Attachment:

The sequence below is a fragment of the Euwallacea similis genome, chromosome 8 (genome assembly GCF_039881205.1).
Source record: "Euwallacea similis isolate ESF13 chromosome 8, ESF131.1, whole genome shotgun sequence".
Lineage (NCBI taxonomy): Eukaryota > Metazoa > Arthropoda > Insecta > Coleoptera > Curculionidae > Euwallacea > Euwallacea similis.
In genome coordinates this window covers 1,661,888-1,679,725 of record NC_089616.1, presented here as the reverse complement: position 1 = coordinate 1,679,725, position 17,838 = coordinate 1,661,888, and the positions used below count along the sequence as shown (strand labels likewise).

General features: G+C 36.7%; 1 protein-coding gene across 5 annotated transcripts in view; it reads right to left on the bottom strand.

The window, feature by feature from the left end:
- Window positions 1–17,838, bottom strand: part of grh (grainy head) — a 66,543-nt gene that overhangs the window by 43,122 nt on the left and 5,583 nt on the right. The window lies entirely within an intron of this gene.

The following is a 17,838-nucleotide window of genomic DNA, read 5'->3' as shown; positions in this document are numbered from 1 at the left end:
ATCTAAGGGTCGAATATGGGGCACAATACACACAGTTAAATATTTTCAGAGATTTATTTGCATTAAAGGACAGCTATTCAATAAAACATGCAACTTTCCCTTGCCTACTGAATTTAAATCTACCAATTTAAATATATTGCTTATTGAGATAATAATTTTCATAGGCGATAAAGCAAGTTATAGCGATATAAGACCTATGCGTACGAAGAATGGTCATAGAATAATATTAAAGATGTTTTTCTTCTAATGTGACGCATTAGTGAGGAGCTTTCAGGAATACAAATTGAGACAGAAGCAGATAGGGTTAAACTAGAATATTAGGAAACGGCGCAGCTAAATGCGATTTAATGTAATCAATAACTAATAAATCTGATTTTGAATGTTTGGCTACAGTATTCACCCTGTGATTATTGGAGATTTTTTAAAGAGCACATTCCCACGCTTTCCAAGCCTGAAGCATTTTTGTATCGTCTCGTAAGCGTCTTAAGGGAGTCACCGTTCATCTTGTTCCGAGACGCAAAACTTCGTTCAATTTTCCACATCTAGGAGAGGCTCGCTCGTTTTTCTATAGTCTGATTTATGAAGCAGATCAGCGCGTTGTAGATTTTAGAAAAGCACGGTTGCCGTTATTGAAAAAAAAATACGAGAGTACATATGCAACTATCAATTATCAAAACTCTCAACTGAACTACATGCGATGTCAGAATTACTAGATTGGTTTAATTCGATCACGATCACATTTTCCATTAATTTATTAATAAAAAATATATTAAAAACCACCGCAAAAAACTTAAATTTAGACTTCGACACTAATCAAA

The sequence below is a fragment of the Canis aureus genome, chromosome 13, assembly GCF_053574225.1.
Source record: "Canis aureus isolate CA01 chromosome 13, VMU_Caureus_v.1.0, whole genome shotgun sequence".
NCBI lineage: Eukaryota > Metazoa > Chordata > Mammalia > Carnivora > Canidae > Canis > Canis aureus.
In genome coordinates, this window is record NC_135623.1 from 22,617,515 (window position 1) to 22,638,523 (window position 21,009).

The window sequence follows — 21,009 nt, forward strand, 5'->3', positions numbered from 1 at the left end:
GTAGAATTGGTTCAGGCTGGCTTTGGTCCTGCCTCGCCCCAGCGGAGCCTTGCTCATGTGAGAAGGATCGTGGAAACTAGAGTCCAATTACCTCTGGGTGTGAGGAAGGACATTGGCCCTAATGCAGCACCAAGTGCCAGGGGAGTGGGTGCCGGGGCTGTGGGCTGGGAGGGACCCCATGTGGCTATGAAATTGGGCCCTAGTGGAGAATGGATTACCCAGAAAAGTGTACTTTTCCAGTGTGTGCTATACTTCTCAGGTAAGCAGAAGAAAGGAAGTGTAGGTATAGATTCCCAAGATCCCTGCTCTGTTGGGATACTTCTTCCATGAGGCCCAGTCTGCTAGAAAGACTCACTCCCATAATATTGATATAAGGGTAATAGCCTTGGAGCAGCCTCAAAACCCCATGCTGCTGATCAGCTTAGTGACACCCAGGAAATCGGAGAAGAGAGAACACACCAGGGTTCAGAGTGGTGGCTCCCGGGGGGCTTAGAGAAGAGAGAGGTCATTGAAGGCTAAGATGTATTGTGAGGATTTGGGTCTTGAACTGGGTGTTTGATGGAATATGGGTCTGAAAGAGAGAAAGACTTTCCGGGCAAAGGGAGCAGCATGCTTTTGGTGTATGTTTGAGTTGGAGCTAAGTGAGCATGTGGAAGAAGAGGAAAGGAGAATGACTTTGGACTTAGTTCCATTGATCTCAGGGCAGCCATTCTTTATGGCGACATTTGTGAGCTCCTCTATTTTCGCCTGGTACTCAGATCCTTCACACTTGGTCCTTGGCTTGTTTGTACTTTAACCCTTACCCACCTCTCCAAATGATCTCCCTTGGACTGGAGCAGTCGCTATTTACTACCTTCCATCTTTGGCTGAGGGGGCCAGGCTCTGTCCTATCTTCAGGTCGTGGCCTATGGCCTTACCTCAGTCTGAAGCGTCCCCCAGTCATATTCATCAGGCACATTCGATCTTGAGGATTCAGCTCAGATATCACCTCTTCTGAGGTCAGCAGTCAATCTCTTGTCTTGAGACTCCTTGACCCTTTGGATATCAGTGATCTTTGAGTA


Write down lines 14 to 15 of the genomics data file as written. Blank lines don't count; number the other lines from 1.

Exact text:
The window sequence follows — 21,009 nt, forward strand, 5'->3', positions numbered from 1 at the left end:
GTAGAATTGGTTCAGGCTGGCTTTGGTCCTGCCTCGCCCCAGCGGAGCCTTGCTCATGTGAGAAGGATCGTGGAAACTAGAGTCCAATTACCTCTGGGTGTGAGGAAGGACATTGGCCCTAATGCAGCACCAAGTGCCAGGGGAGTGGGTGCCGGGGCTGTGGGCTGGGAGGGACCCCATGTGGCTATGAAATTGGGCCCTAGTGGAGAATGGATTACCCAGAAAAGTGTACTTTTCCAGTGTGTGCTATACTTCTCAGGTAAGCAGAAGAAAGGAAGTGTAGGTATAGATTCCCAAGATCCCTGCTCTGTTGGGATACTTCTTCCATGAGGCCCAGTCTGCTAGAAAGACTCACTCCCATAATATTGATATAAGGGTAATAGCCTTGGAGCAGCCTCAAAACCCCATGCTGCTGATCAGCTTAGTGACACCCAGGAAATCGGAGAAGAGAGAACACACCAGGGTTCAGAGTGGTGGCTCCCGGGGGGCTTAGAGAAGAGAGAGGTCATTGAAGGCTAAGATGTATTGTGAGGATTTGGGTCTTGAACTGGGTGTTTGATGGAATATGGGTCTGAAAGAGAGAAAGACTTTCCGGGCAAAGGGAGCAGCATGCTTTTGGTGTATGTTTGAGTTGGAGCTAAGTGAGCATGTGGAAGAAGAGGAAAGGAGAATGACTTTGGACTTAGTTCCATTGATCTCAGGGCAGCCATTCTTTATGGCGACATTTGTGAGCTCCTCTATTTTCGCCTGGTACTCAGATCCTTCACACTTGGTCCTTGGCTTGTTTGTACTTTAACCCTTACCCACCTCTCCAAATGATCTCCCTTGGACTGGAGCAGTCGCTATTTACTACCTTCCATCTTTGGCTGAGGGGGCCAGGCTCTGTCCTATCTTCAGGTCGTGGCCTATGGCCTTACCTCAGTCTGAAGCGTCCCCCAGTCATATTCATCAGGCACATTCGATCTTGAGGATTCAGCTCAGATATCACCTCTTCTGAGGTCAGCAGTCAATCTCTTGTCTTGAGACTCCTTGACCCTTTGGATATCAGTGATCTTTGAGTA